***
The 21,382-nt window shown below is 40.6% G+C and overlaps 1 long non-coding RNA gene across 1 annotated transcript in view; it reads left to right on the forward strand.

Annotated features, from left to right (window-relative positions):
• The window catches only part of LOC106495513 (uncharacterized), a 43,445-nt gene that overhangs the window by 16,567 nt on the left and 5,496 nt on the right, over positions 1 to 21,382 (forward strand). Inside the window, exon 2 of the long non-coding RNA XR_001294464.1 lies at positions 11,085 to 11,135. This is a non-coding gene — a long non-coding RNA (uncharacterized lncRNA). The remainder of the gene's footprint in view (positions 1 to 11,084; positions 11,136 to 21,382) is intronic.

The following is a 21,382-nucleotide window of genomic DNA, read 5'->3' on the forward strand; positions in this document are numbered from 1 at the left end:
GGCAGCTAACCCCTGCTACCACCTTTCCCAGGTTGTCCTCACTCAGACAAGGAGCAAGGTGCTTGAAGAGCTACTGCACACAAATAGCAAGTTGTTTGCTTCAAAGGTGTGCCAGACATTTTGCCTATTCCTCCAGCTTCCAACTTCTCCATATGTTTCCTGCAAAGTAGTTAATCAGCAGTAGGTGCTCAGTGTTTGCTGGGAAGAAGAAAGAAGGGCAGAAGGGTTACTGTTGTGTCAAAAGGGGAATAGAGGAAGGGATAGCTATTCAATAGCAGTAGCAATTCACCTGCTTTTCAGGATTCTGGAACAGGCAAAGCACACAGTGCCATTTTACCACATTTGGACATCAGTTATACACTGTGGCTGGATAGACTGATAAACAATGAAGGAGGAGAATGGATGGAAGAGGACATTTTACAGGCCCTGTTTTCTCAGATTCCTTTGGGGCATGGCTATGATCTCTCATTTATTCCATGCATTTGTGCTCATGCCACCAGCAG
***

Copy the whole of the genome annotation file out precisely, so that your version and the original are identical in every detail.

The 21,382-nt window shown below is 40.6% G+C and overlaps 1 long non-coding RNA gene across 1 annotated transcript in view; it reads left to right on the forward strand.

Annotated features, from left to right (window-relative positions):
• The window catches only part of LOC106495513 (uncharacterized), a 43,445-nt gene that overhangs the window by 16,567 nt on the left and 5,496 nt on the right, over positions 1 to 21,382 (forward strand). Inside the window, exon 2 of the long non-coding RNA XR_001294464.1 lies at positions 11,085 to 11,135. This is a non-coding gene — a long non-coding RNA (uncharacterized lncRNA). The remainder of the gene's footprint in view (positions 1 to 11,084; positions 11,136 to 21,382) is intronic.

The following is a 21,382-nucleotide window of genomic DNA, read 5'->3' on the forward strand; positions in this document are numbered from 1 at the left end:
GGCAGCTAACCCCTGCTACCACCTTTCCCAGGTTGTCCTCACTCAGACAAGGAGCAAGGTGCTTGAAGAGCTACTGCACACAAATAGCAAGTTGTTTGCTTCAAAGGTGTGCCAGACATTTTGCCTATTCCTCCAGCTTCCAACTTCTCCATATGTTTCCTGCAAAGTAGTTAATCAGCAGTAGGTGCTCAGTGTTTGCTGGGAAGAAGAAAGAAGGGCAGAAGGGTTACTGTTGTGTCAAAAGGGGAATAGAGGAAGGGATAGCTATTCAATAGCAGTAGCAATTCACCTGCTTTTCAGGATTCTGGAACAGGCAAAGCACACAGTGCCATTTTACCACATTTGGACATCAGTTATACACTGTGGCTGGATAGACTGATAAACAATGAAGGAGGAGAATGGATGGAAGAGGACATTTTACAGGCCCTGTTTTCTCAGATTCCTTTGGGGCATGGCTATGATCTCTCATTTATTCCATGCATTTGTGCTCATGCCACCAGCAG